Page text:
You and I have the same ability to resist temptation. I Corinthians 10:13 says, “No test or temptation that comes your way is beyond the course of what others have had to face. All you need to remember is that God will never let you down; He’ll never let you be pushed past your limit; He’ll always be there to help you come through it. (MSG)”  Paul used the words “always” and “never”. That means that each and every temptation you face, you can count on God to help you. You may not be able to beat temptation every time, but you can count on God to be there to help you every time. He is your ever ever present help in time of need.

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Victory

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I saw a poster recently with a picture of Michael Jordan on it. It caught my attention because it’s been over ten years since he played. Underneath his photo, in big letters, it said “Victory”. Then it wrote out the definition of victory. As I thought about it, he became synonymous with winning and victory, but that’s not his full story. Before he became a star, he couldn’t make his high school team. After he became a star, he failed at gambling, marriage and baseball. He failed in more areas than he succeeded in, but he did not let those failures define him.

You and I are the same. Our failures outnumber our successes. I get caught up sometimes just thinking about my failures. I wonder why I still try. I beat myself down because my failures seem so stupid. I think I should be able to beat them, but each time I fail, I get down on myself. I saw a friend on Facebook ask the other day, “Is it a true portrait of a man to see him when he is tempted?” I thought a lot about that. My first inclination was to say yes. But the more I thought about it, the more I realized I thought that because I allow my failures to define me.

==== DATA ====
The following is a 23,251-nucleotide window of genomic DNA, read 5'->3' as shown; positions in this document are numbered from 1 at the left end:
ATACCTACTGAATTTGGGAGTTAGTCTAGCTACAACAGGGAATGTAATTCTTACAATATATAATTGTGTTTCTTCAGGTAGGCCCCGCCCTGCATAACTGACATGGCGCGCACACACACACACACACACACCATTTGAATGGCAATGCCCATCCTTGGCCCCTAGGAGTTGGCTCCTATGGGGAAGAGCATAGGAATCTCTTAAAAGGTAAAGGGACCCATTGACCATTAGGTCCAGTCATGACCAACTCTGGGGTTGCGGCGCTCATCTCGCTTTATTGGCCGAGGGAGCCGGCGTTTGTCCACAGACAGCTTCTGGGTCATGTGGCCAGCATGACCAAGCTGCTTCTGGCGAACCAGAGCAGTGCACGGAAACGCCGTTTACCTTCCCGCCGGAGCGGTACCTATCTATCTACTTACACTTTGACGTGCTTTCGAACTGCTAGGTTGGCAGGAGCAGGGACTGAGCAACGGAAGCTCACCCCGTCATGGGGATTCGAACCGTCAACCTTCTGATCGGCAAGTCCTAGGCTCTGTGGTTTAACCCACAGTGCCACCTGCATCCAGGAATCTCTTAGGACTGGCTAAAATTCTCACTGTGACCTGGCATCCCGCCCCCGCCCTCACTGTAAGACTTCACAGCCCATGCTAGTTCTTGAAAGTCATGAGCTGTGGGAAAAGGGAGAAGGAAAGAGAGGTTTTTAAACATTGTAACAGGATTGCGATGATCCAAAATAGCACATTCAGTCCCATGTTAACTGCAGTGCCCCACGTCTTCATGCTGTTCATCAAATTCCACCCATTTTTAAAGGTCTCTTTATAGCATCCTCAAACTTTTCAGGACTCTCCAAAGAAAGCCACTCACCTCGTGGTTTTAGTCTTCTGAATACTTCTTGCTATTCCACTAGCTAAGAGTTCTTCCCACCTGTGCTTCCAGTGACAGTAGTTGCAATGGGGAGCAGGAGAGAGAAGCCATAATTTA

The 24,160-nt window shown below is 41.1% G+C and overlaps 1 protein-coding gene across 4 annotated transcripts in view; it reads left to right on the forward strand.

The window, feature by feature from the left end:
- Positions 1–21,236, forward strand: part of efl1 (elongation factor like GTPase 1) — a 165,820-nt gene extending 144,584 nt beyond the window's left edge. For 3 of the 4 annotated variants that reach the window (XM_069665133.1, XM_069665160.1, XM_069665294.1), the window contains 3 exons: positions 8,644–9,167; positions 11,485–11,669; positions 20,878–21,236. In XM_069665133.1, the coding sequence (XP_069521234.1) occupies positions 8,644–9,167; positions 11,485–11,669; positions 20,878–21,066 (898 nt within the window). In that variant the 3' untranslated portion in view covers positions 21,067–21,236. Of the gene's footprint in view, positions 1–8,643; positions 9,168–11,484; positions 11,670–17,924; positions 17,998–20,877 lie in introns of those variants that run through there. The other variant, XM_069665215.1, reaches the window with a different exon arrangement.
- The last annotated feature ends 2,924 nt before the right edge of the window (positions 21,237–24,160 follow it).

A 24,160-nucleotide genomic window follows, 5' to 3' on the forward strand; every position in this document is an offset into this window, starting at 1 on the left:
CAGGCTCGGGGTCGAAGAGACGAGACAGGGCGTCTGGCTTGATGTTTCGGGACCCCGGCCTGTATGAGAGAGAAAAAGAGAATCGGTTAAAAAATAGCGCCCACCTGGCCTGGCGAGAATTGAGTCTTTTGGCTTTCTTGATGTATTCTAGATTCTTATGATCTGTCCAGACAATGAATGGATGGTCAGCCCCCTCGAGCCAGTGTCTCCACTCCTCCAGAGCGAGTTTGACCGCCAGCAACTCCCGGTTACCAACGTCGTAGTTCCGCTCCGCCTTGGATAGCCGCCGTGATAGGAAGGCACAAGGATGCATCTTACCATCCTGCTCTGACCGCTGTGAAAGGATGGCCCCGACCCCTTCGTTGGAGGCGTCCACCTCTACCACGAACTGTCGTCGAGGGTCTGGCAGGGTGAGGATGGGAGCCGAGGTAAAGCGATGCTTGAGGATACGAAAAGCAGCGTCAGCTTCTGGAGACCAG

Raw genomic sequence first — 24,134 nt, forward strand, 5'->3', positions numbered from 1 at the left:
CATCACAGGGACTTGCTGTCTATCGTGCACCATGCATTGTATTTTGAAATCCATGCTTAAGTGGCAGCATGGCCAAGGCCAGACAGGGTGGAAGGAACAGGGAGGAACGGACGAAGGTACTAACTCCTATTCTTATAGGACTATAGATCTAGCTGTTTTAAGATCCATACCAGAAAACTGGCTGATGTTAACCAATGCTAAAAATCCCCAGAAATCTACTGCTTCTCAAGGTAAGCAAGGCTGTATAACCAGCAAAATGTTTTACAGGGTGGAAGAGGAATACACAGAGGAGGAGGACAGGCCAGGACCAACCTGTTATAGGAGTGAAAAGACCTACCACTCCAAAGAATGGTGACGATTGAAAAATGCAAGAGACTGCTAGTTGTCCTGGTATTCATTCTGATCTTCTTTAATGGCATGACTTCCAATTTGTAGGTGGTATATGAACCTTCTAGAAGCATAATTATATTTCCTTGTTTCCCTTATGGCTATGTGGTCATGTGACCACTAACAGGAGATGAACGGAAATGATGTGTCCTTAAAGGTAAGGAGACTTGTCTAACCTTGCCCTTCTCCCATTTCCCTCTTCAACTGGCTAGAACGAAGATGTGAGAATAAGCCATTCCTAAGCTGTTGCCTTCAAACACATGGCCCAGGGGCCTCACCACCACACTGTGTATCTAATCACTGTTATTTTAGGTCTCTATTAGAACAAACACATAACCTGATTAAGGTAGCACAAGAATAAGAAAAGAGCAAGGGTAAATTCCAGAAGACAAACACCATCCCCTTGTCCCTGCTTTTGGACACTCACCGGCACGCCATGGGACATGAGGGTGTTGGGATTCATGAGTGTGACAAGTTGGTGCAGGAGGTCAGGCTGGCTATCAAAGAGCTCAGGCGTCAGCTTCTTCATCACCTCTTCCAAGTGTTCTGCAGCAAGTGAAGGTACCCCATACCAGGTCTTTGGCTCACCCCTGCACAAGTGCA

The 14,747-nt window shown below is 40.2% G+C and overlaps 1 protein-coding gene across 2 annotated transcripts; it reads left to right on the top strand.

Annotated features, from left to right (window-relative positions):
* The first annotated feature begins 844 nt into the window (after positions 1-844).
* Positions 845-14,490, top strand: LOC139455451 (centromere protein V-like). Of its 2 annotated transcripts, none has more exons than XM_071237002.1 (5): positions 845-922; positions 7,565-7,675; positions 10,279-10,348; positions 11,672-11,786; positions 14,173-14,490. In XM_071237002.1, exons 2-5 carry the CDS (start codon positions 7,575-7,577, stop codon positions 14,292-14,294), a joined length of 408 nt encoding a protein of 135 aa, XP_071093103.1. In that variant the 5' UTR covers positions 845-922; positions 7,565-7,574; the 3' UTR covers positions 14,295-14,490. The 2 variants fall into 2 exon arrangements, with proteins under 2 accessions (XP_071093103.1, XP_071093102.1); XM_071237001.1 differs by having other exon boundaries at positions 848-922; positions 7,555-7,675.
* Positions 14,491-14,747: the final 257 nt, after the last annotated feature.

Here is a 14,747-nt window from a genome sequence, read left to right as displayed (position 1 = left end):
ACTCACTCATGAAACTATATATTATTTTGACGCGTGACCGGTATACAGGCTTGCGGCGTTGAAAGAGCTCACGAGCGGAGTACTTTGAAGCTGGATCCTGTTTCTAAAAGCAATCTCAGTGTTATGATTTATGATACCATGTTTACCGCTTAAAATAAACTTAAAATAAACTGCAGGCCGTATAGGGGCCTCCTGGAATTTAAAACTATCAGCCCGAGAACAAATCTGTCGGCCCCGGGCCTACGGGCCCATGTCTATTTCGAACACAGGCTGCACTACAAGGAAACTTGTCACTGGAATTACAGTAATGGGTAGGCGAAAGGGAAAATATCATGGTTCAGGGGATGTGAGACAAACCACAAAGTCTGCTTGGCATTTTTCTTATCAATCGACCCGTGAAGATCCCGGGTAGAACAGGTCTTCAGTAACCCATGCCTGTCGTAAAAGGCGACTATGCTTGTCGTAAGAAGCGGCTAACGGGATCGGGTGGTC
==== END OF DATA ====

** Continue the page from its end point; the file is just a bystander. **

You and I are more than who we are when we are tempted and when we fail. We are also the person who knows where to seek forgiveness after a failure. We are the person who stands on mountain tops with our arms outstretched looking up to Heaven when we’ve succeeded. We are the person who pushes through when we don’t feel like it and no one seems to care. We are complex and should never allow ourselves to be defined or think that an accurate portrait of ourselves is who we are when we fail.

In Romans 8, Paul listed all kinds of things that could define us. At the end of that list, he said, “Despite all these things, overwhelming victory is ours through Christ.” It’s time we started to see ourselves as God sees us. We are not all the mistakes, failures or temptations that we face. You and I are victors. We are the very definition of victory if we are willing to get back up, seek forgiveness and to try again. We may not be considered synonymous with victory in the world’s eyes, but we are in God’s. When He looks at you, He doesn’t see a failure. He sees someone made in His image with the power to win.